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The town Steinbeck is referring to is La Paz, Mexico. It is the capital of Baja, California Sur and is located at the southern tip of the Baja Pennisula. It is part of Mexico. Although it is a great tourist attraction now, it was a quiet little fishing town when Steinbeck writes his parable.
His reference to the town that "keeps track of itself and all if its units" means that as long as people were doing what they were suppose to do, it didn't cause any ripples. That person could leave and disappear and no one would notice. The poor remained poor, and the rich remained rich, and nothing changed. But the minute that someone tried to step outside of the prescribed lines of society, everyone knew. When the poor Indians had tried to find someone who would give them more money for their pearls in the city, they found someone who would take their pearls into the city to trade, but no one ever returned and they lost their pearls. The priest told these poor men and women that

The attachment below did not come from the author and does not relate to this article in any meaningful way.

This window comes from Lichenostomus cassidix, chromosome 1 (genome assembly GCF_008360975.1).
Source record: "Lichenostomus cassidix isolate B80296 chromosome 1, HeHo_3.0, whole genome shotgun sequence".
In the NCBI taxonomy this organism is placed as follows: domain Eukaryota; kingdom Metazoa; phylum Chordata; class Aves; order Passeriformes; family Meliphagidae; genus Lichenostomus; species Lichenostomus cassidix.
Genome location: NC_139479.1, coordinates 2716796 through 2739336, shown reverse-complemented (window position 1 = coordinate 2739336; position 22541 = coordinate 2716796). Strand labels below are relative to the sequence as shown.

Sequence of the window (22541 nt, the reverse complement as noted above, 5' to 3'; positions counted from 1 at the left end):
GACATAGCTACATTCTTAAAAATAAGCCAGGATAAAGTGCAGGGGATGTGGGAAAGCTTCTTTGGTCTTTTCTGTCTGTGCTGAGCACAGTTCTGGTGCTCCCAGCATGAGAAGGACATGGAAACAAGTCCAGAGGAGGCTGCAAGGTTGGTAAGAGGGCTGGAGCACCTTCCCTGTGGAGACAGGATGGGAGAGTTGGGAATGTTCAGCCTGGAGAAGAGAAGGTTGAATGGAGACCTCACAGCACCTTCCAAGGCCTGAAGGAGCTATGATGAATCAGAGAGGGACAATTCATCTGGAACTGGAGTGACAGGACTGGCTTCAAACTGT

"The loss of the pearl was a punishment visited on those who tried to leave their station." (pg 46)
Kino was a member of the poor Indian community, and now he had the pearl. It was a great pearl and would give him the money he needed to move out of his station. Everyone in town knew he was going to sell it that day. Word had spread.
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